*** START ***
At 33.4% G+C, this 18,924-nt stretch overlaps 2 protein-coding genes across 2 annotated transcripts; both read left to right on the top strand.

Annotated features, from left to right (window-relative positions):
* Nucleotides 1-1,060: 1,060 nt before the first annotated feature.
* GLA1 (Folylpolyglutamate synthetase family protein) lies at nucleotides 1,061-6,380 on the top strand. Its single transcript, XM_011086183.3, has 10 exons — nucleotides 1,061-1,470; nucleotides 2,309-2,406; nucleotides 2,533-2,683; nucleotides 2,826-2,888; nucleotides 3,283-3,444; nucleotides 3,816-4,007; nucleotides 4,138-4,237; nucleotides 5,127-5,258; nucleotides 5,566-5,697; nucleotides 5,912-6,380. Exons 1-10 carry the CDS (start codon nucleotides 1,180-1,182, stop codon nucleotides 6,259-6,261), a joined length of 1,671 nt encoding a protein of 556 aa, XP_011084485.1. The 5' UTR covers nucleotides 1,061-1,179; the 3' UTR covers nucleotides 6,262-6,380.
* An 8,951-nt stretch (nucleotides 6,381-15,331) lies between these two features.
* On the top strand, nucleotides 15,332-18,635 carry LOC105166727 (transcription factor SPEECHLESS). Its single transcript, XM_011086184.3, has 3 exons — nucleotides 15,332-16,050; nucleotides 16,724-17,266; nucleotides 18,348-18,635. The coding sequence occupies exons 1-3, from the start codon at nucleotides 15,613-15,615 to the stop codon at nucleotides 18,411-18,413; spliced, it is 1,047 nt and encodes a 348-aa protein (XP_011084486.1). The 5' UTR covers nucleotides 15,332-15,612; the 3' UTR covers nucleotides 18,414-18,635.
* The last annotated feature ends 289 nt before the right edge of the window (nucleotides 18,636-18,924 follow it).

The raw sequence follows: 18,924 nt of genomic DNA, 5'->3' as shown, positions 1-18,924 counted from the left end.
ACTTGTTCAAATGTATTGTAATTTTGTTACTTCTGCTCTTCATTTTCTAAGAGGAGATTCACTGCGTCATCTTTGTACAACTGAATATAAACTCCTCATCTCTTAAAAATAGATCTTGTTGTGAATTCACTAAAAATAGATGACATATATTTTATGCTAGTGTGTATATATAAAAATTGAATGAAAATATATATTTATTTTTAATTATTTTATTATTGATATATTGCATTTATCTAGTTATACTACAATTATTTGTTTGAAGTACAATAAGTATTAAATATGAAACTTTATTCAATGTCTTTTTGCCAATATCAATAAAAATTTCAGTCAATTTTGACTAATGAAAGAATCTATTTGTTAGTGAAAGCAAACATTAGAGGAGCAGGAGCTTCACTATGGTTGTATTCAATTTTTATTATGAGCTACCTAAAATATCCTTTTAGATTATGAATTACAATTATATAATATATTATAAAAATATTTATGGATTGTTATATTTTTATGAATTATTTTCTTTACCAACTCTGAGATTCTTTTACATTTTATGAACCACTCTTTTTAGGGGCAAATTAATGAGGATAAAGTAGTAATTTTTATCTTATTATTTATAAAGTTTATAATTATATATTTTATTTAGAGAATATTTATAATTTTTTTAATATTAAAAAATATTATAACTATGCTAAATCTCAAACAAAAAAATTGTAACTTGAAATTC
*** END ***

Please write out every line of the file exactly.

At 33.4% G+C, this 18,924-nt stretch overlaps 2 protein-coding genes across 2 annotated transcripts; both read left to right on the top strand.

Annotated features, from left to right (window-relative positions):
* Nucleotides 1-1,060: 1,060 nt before the first annotated feature.
* GLA1 (Folylpolyglutamate synthetase family protein) lies at nucleotides 1,061-6,380 on the top strand. Its single transcript, XM_011086183.3, has 10 exons — nucleotides 1,061-1,470; nucleotides 2,309-2,406; nucleotides 2,533-2,683; nucleotides 2,826-2,888; nucleotides 3,283-3,444; nucleotides 3,816-4,007; nucleotides 4,138-4,237; nucleotides 5,127-5,258; nucleotides 5,566-5,697; nucleotides 5,912-6,380. Exons 1-10 carry the CDS (start codon nucleotides 1,180-1,182, stop codon nucleotides 6,259-6,261), a joined length of 1,671 nt encoding a protein of 556 aa, XP_011084485.1. The 5' UTR covers nucleotides 1,061-1,179; the 3' UTR covers nucleotides 6,262-6,380.
* An 8,951-nt stretch (nucleotides 6,381-15,331) lies between these two features.
* On the top strand, nucleotides 15,332-18,635 carry LOC105166727 (transcription factor SPEECHLESS). Its single transcript, XM_011086184.3, has 3 exons — nucleotides 15,332-16,050; nucleotides 16,724-17,266; nucleotides 18,348-18,635. The coding sequence occupies exons 1-3, from the start codon at nucleotides 15,613-15,615 to the stop codon at nucleotides 18,411-18,413; spliced, it is 1,047 nt and encodes a 348-aa protein (XP_011084486.1). The 5' UTR covers nucleotides 15,332-15,612; the 3' UTR covers nucleotides 18,414-18,635.
* The last annotated feature ends 289 nt before the right edge of the window (nucleotides 18,636-18,924 follow it).

The raw sequence follows: 18,924 nt of genomic DNA, 5'->3' as shown, positions 1-18,924 counted from the left end.
ACTTGTTCAAATGTATTGTAATTTTGTTACTTCTGCTCTTCATTTTCTAAGAGGAGATTCACTGCGTCATCTTTGTACAACTGAATATAAACTCCTCATCTCTTAAAAATAGATCTTGTTGTGAATTCACTAAAAATAGATGACATATATTTTATGCTAGTGTGTATATATAAAAATTGAATGAAAATATATATTTATTTTTAATTATTTTATTATTGATATATTGCATTTATCTAGTTATACTACAATTATTTGTTTGAAGTACAATAAGTATTAAATATGAAACTTTATTCAATGTCTTTTTGCCAATATCAATAAAAATTTCAGTCAATTTTGACTAATGAAAGAATCTATTTGTTAGTGAAAGCAAACATTAGAGGAGCAGGAGCTTCACTATGGTTGTATTCAATTTTTATTATGAGCTACCTAAAATATCCTTTTAGATTATGAATTACAATTATATAATATATTATAAAAATATTTATGGATTGTTATATTTTTATGAATTATTTTCTTTACCAACTCTGAGATTCTTTTACATTTTATGAACCACTCTTTTTAGGGGCAAATTAATGAGGATAAAGTAGTAATTTTTATCTTATTATTTATAAAGTTTATAATTATATATTTTATTTAGAGAATATTTATAATTTTTTTAATATTAAAAAATATTATAACTATGCTAAATCTCAAACAAAAAAATTGTAACTTGAAATTC